Unfortunately, many of our country’s troops return home injured so badly that the prospect of any sort of a career is unlikely. In addition, the challenge of home ownership paired with a desire to stay put for a change seems unattainable for veterans with compromised credit scores.
Shoddy credit and low bank balances do not a likely borrower make, however, the government has stepped up to help our veterans with a specific program designed for this exact candidate. Veteran lending programs service a large and growing portion of the mortgage market. In addition, delinquency rates are much lower than our nation’s average.
Recognizing the need to house our country’s many veterans, the VA has risen to the occasion financing $177.8 billion dollars worth of loans in 2017, approximately seven times higher than those of 2007.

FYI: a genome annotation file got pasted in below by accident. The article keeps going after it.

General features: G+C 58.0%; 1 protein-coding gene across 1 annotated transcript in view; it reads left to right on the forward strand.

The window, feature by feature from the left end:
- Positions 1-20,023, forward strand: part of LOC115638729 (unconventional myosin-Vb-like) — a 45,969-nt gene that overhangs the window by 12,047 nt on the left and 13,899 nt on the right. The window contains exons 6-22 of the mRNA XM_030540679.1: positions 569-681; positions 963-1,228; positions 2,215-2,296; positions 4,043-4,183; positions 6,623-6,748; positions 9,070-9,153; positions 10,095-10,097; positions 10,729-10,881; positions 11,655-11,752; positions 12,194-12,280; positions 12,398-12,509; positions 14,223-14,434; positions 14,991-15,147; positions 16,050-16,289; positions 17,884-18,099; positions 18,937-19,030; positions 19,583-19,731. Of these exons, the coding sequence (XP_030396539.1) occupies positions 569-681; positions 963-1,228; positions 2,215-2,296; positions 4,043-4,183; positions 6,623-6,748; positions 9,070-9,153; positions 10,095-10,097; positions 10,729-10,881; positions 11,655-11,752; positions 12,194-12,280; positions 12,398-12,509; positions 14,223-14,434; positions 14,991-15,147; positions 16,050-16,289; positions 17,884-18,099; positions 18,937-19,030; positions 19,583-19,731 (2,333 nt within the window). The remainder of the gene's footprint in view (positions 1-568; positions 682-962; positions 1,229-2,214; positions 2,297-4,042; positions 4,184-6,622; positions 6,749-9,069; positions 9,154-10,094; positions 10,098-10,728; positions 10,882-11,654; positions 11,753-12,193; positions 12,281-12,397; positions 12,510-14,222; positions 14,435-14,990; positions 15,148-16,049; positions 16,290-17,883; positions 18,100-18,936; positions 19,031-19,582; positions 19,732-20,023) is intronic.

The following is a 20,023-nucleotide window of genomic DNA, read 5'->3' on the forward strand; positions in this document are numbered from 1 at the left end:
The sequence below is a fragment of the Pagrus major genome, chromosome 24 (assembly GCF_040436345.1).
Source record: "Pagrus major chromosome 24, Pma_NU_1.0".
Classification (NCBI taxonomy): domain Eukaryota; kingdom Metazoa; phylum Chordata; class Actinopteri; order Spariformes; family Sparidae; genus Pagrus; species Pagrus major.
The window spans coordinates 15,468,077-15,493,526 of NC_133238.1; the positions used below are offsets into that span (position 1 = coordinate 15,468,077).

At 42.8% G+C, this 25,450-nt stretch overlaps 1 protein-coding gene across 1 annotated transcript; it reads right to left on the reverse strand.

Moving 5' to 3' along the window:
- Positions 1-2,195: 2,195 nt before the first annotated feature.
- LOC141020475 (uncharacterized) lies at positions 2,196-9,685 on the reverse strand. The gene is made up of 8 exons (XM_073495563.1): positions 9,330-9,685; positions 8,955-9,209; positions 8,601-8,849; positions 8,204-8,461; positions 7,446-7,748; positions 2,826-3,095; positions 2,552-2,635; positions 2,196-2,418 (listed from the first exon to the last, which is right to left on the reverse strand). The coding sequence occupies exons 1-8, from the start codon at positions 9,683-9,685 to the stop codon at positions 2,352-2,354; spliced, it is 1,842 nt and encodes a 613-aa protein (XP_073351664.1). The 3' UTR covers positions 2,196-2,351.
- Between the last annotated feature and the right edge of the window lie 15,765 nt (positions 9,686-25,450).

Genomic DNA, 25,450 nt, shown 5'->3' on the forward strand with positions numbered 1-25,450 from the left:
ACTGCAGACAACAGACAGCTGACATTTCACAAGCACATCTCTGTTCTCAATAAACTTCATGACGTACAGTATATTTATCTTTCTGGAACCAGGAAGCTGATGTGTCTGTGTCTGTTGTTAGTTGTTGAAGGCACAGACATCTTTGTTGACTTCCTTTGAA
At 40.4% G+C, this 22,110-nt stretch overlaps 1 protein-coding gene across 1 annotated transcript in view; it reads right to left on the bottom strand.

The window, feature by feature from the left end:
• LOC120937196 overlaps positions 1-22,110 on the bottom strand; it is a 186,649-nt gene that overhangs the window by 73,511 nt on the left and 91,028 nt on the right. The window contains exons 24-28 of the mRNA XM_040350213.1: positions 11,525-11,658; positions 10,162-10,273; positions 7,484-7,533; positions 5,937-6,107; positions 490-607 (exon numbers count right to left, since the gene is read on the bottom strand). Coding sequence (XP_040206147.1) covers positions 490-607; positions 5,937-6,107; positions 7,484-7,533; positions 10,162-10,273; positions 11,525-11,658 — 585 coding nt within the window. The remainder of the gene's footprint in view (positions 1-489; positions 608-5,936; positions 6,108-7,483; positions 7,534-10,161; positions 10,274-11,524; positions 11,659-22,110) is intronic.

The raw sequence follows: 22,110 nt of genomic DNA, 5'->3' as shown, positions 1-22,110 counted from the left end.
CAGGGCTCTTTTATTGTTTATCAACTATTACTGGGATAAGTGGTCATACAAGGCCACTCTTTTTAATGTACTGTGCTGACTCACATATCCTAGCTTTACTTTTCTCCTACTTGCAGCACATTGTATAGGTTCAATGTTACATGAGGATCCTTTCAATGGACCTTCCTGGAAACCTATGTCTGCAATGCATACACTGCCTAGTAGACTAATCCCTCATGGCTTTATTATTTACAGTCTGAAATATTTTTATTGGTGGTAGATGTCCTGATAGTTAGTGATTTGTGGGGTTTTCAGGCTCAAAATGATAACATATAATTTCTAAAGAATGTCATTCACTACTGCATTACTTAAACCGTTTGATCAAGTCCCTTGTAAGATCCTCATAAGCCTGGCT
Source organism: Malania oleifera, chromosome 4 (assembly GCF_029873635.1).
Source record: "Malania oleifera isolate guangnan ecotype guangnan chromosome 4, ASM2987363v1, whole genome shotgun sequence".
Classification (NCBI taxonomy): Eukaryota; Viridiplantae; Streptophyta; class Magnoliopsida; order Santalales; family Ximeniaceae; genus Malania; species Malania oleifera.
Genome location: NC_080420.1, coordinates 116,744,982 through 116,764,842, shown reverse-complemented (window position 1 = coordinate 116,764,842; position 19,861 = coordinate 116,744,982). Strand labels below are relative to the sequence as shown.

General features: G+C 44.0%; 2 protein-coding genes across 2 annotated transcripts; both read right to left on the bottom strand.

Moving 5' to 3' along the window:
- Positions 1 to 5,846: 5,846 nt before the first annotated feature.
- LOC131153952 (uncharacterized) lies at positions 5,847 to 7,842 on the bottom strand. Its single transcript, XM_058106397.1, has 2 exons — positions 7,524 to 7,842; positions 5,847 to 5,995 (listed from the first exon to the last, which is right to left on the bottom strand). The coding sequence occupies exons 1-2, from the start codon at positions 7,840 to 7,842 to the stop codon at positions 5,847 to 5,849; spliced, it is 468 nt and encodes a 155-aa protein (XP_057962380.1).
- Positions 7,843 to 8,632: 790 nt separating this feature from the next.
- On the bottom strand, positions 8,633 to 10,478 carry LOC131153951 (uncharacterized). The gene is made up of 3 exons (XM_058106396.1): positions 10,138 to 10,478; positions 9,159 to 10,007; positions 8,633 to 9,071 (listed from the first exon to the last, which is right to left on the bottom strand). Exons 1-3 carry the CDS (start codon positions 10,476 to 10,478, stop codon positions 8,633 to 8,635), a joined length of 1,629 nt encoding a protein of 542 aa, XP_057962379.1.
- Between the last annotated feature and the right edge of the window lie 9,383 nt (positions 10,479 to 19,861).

The VA uses a “residual income” methodology when it comes to underwriting as a more holistic means of considering the borrower’s ability to pay a monthly mortgage. This method, while somewhat unconventional, services unusual circumstances in a way that traditional, conventional loans cannot. In many instances, veterans have no established credit and no hope of achieving the “usual” mortgage loan.
Related: “The Affordability Factor”
VA loans are similar to affordability mortgages as designed for first-time buyers, however, they differ in that the buyer’s background weighs more than a credit score as this percentage of the U.S. population is normally quite disciplined in general.
Hurricanes Harvey, Irma, and Florence are perfect examples as to why major life events lend to worthy consideration of VA mortgages. These programs may be utilized with little to no down payment and the government guarantees 25% of each VA loan, thus yielding a lower interest rate.
Related: “Flo’s Financial Pitfalls”
Sustainable ownership is the primary goal of VA mortgages with a focus on strong financial management and residual income.